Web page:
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Is it rational to believe in both God & evolution?

#35: Jan. - Mar. 2007 (Non-Fiction)
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George Ricker

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Re: Is it rational to believe in both God & evolution?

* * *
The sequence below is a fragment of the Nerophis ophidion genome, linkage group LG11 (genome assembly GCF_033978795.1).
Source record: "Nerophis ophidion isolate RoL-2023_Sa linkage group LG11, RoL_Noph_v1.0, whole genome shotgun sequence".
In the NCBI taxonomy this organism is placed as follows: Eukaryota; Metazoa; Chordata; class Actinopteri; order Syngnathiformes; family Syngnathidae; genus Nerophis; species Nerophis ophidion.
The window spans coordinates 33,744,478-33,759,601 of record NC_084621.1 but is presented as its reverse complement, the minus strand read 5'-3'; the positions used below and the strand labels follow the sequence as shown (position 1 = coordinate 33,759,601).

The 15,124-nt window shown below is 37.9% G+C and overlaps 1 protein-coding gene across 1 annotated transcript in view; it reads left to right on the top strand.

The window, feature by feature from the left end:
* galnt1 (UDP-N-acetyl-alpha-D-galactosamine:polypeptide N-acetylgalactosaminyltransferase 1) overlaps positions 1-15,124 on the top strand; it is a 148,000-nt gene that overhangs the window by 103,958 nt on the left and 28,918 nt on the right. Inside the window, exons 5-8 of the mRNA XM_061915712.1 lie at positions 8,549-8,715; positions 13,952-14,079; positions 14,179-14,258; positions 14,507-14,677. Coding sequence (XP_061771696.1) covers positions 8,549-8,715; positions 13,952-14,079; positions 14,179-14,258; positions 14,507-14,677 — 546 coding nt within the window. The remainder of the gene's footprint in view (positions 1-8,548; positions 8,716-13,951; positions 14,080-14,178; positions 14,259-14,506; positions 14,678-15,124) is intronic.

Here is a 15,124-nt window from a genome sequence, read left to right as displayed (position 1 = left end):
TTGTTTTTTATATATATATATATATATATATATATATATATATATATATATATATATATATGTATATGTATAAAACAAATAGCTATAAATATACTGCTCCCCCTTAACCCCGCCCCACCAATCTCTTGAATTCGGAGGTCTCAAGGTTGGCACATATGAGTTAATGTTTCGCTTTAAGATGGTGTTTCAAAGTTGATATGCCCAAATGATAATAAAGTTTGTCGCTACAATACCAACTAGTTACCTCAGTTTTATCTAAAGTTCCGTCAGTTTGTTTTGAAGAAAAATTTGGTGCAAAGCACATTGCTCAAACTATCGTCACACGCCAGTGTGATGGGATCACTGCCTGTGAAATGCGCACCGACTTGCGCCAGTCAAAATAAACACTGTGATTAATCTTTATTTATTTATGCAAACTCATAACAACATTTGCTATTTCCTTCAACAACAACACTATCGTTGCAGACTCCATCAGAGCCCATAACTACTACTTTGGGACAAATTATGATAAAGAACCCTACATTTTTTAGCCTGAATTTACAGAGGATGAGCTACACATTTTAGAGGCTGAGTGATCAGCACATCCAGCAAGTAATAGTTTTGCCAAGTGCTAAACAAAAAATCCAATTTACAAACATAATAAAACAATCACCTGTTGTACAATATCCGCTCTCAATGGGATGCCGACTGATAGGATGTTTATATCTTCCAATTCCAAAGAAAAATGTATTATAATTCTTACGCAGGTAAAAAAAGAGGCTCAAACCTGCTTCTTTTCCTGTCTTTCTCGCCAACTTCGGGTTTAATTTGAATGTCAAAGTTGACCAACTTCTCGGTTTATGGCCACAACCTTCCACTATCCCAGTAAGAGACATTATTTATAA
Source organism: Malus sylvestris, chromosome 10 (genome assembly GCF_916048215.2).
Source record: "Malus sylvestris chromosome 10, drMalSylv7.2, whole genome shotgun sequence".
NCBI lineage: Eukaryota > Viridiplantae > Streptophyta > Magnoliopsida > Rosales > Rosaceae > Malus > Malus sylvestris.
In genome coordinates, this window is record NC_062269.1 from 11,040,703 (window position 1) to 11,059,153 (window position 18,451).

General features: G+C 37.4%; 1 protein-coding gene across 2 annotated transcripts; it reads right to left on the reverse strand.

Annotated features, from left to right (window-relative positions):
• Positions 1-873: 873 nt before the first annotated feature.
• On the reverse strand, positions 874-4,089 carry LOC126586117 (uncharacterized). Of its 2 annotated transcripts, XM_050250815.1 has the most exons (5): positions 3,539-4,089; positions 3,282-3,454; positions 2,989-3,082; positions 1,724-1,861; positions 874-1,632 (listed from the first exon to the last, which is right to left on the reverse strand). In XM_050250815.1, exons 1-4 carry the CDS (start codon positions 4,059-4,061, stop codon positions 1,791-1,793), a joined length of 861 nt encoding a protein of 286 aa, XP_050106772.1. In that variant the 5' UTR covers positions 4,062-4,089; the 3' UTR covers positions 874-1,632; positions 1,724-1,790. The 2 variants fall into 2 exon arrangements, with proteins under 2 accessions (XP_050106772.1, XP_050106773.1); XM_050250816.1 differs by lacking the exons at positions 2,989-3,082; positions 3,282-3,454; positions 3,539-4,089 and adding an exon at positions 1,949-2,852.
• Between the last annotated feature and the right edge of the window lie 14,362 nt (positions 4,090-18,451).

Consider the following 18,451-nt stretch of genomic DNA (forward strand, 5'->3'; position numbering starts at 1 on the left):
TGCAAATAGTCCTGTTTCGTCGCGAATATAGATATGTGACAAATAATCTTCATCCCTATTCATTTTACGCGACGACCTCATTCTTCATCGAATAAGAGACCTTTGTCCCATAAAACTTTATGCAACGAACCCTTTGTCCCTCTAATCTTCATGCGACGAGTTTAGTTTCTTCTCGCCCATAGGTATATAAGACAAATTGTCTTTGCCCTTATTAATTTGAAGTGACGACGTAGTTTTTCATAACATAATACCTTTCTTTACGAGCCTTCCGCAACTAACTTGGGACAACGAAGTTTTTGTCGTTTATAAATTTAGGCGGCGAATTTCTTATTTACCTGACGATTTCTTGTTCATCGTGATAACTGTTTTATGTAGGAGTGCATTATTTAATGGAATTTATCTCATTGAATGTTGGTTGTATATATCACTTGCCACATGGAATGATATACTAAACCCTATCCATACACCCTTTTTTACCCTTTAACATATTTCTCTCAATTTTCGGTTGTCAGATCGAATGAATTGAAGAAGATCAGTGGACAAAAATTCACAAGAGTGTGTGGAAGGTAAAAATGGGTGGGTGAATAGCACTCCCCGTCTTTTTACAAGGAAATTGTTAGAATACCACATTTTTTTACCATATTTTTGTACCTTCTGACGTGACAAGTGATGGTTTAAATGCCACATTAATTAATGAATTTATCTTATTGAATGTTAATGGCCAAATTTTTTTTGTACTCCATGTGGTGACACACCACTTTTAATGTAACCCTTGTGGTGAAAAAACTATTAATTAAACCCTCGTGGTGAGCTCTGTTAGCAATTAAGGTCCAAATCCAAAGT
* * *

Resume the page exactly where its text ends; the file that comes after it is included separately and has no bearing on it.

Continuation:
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Mr. P: But how DO we figure out what we are all talking about, when you have the study of natural systems using natural and accessible means on one hand, and dogma, superstition and myth on the otThere's the rub isn't it? I think the first requirement has to be an agreement to be guided by reason. I know I just said that most people think they are being rational most of the time. However, we know that's often not the case, in spite of our personal opinions to the contrary. The effort to demonstrate what is true (note the small "t" please, all my truths are conditional and contingent) requires that all sides be willing to try to apply reason to the questions at issue. It is often argued there are questions beyond reason's ability to answer. But when that's the case (and it may be these are simply questions for which there is no answer), then I submit there's no point in taking up our time with them. Assertions about the nature of reality must be testable, else they serve no useful purpose. Of course, our understanding of reality, as individuals, is never quite the same. But one of the neat things about the rational approach is that we can compare notes. We can duplicate experiments. We have a methodology that allows us to seek a common ground of understanding. We call that methodology "science," but I'm inclined to think, in its broader application, it's just good thinking.WHERE can a possible middle ground be? I understand about walking in the other persons shoes, but come on now...there are obviously positions that deserve the scrutiny of our more rational minds.I'm not sure there is a middle ground between the rational and the irrational, unless maybe it's insanity. I don't think rational perception is equivalent to things like superstition, myth and dogma. I think those represent earlier attempts to rationalize the universe that were themselves inherently irrational because they were based on very little solid information. Only a fool would claim we know it all, but it's no less foolish to claim we have learned nothing since the modern scientific revolution began about 500 years ago.It is a belabored argument about gods and teacups...but those arguments are valid...yet they are usually swept under the rug by those who would believe in gods.That's certainly true. Of course, the first question one has to ask in any discussion of gods is "what god?" Folks bandy that word around as if everyone knows what it means, but until you have spent time getting a believer to tell you exactly what he or she means by the term, any attempt at understanding is defeated at the outset. It has always puzzled me that so many people who claim to place such great importance on the god idea have given so little thought to it. I guess what a person does in his or her own mind can wander off into all sorts of dimensions that may or may not have anything to do with what exists outside that terrain. But when one wants to bring the concept out for examination by others, there needs to be more there than just wishful thinking. Nothing becomes true (again, note the small "t") just because someone really, really, really wants it to be so.George "Godlessness is not about denying the existence of nonsensical beings. It is the starting point for living life without them."Godless in America by George A. Ricker